The Important Matter of my Semi-Retirement from iBC

My first post here at iBC was on November 12th, 2007iBankCoin and System Trading with Woodshedder were forged in the fires of the approaching Armageddon, and I believe the blogging and the trading that took place during that period of time left an indelible mark on my psychology. In 2007 and 2008 I was transitioning from a purely technical swing trading style to something more quantitative. I had experienced years of success with discretionary trading, but as mentioned above, something about that period of time changed me. If memory serves, I finished 2008 up 10%, which was fairly remarkable considering everything that happened.

Six years ago, many things were different about finance and financial blogging. The retail investor had risen like a phoenix from the ashes of the 2000 bear market. They still believed that they could beat the market, and beat the experts. Technology and software was exploding, and these developments gave the little guy a belief (maybe an erroneous one) that they could stand shoulder to shoulder with “professionals” (I use that term lightly). Then came the crash of 2008.

Fast forward to 2013, and I think the strength and numbers of the retail investor have been greatly diminished. Conversely, the strength and numbers of finance websites and bloggers have greatly increased. For a small fish like myself, this makes it hard to excel as competition grows and the number of interested eyeballs decreases.

There are numerous sites out there that exist in pretty much the same space as my blog. These bloggers, researches, statisticians and traders are very good at what they do, and they do it full-time.  My full-time job has become more and more demanding, and the outcomes that I can produce there are much more important to our planet than whether or not I can write about quantifiable strategies that can beat the market. As I have become more and more invested in the work I do full-time, the number of hours I spend on it have increased in both mental and physical terms. My boys, 12 and 7, and my wife, also compete for my attention. In the end, something had to give, and it just makes sense that the 1-2 hours a evening that I spend researching and writing is not generating enough of a return to be sustainable.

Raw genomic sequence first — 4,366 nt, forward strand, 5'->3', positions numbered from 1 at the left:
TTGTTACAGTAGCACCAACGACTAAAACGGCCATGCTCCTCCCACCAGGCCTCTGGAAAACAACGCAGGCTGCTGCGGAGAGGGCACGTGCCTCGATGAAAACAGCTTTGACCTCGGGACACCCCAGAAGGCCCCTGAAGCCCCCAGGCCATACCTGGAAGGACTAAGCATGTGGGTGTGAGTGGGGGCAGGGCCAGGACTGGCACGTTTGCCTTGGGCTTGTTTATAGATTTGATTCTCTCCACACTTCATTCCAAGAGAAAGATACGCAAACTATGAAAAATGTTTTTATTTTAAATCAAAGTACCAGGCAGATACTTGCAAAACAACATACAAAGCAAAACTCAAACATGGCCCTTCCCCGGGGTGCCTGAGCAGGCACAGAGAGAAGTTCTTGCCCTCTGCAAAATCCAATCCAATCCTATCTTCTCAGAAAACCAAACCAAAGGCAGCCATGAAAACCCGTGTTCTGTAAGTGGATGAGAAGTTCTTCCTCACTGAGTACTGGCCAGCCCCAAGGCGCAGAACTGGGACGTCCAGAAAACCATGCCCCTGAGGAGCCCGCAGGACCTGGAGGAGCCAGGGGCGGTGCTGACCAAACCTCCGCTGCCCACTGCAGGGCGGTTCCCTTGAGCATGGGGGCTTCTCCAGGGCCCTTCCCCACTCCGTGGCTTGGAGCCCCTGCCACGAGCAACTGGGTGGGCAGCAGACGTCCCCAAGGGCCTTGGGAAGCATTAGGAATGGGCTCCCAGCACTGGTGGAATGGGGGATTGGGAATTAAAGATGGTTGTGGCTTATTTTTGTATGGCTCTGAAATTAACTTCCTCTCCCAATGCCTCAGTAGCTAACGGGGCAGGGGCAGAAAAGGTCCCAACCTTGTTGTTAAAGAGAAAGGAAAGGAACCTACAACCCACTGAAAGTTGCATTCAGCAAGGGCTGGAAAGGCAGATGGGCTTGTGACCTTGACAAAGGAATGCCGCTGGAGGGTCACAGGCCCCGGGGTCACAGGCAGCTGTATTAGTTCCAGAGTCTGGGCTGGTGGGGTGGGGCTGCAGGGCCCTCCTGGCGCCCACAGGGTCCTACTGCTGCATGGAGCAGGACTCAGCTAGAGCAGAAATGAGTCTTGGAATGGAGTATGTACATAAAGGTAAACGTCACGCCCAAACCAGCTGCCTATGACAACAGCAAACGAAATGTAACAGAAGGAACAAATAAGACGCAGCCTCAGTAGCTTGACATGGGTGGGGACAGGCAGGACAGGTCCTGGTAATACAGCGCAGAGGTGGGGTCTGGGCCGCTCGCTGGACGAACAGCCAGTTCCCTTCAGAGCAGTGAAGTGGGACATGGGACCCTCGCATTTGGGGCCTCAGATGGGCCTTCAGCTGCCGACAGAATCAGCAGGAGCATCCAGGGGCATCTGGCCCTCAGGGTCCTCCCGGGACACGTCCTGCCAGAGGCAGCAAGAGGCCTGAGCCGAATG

I love iBankCoin. This blog has been a huge part of my life for a long time. Blogging here has afforded me incredible opportunities. I have met incredible people, and I have been able to use it to network with people who have helped me develop my skills in a way that would never have been possible without the blog.

I will still write here from time to time. I plan to keep posting updates to my Fidelity Sector Rotational System, and I would like to write about abnormal market behaviors. But I can no longer keep up the day-to-day updates.

To my partners Fly, Chess, RC, and Mr. Cain Thaler,  keep up the excellent work fellas. Fly, I think you know that I hold you in the highest regard, and you are without a doubt one of the few distinguished gentlemen left in this world.

If anyone would like to contact me in the future, my email is woodshedder73 at the google mail.

Best to everyone,

Wood

Top 5 Fidelity Sector Funds

Pardon my absence this weekend. I was detained by the government due to being flagged by the NSA.

Below are the top 5 Fidelity Sector Funds as ranked by my Fidelity sector fund rotational system.

  1. FSPCX (Insurance)
  2. FBIOX (Biotechnology)
  3. FSPHX (Healthcare)
  4. FPHAX (Pharmaceuticals)
  5. FSCPX (Consumer Discretionary)

I still find this to be a weird mix. I’m not sure what it says about the coming Obamacare implementation, if anything.

Year-to-date, the system has returned 13%. For the record, Sell in May would have once again not been a bad idea, assuming one didn’t sell at the beginning of the month.

$SPY has returned 15.7% year-to-date.

The Important Matter of my Semi-Retirement from iBC